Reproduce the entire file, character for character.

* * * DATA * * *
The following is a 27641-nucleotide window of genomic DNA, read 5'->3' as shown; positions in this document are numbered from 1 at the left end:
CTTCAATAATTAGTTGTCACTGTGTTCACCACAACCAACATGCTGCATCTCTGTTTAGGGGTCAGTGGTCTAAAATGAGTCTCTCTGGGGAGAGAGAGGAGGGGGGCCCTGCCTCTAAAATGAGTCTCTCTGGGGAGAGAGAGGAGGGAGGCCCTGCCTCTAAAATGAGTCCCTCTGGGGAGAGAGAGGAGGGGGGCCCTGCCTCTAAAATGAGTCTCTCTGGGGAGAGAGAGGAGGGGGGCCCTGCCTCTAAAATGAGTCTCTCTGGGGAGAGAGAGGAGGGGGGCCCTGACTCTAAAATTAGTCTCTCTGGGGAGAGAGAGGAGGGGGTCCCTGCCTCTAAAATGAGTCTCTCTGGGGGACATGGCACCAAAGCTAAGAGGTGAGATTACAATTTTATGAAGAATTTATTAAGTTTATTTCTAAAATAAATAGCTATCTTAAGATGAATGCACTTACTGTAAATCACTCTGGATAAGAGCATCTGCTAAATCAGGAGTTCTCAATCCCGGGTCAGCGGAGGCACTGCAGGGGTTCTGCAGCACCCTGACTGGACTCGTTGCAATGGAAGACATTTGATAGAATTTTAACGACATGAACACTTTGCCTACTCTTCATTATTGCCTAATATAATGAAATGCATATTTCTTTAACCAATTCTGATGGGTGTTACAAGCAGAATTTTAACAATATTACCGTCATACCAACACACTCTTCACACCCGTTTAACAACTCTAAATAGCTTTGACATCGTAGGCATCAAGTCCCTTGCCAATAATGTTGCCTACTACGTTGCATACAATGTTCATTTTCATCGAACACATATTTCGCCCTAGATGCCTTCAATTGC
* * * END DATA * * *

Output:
The following is a 27641-nucleotide window of genomic DNA, read 5'->3' as shown; positions in this document are numbered from 1 at the left end:
CTTCAATAATTAGTTGTCACTGTGTTCACCACAACCAACATGCTGCATCTCTGTTTAGGGGTCAGTGGTCTAAAATGAGTCTCTCTGGGGAGAGAGAGGAGGGGGGCCCTGCCTCTAAAATGAGTCTCTCTGGGGAGAGAGAGGAGGGAGGCCCTGCCTCTAAAATGAGTCCCTCTGGGGAGAGAGAGGAGGGGGGCCCTGCCTCTAAAATGAGTCTCTCTGGGGAGAGAGAGGAGGGGGGCCCTGCCTCTAAAATGAGTCTCTCTGGGGAGAGAGAGGAGGGGGGCCCTGACTCTAAAATTAGTCTCTCTGGGGAGAGAGAGGAGGGGGTCCCTGCCTCTAAAATGAGTCTCTCTGGGGGACATGGCACCAAAGCTAAGAGGTGAGATTACAATTTTATGAAGAATTTATTAAGTTTATTTCTAAAATAAATAGCTATCTTAAGATGAATGCACTTACTGTAAATCACTCTGGATAAGAGCATCTGCTAAATCAGGAGTTCTCAATCCCGGGTCAGCGGAGGCACTGCAGGGGTTCTGCAGCACCCTGACTGGACTCGTTGCAATGGAAGACATTTGATAGAATTTTAACGACATGAACACTTTGCCTACTCTTCATTATTGCCTAATATAATGAAATGCATATTTCTTTAACCAATTCTGATGGGTGTTACAAGCAGAATTTTAACAATATTACCGTCATACCAACACACTCTTCACACCCGTTTAACAACTCTAAATAGCTTTGACATCGTAGGCATCAAGTCCCTTGCCAATAATGTTGCCTACTACGTTGCATACAATGTTCATTTTCATCGAACACATATTTCGCCCTAGATGCCTTCAATTGC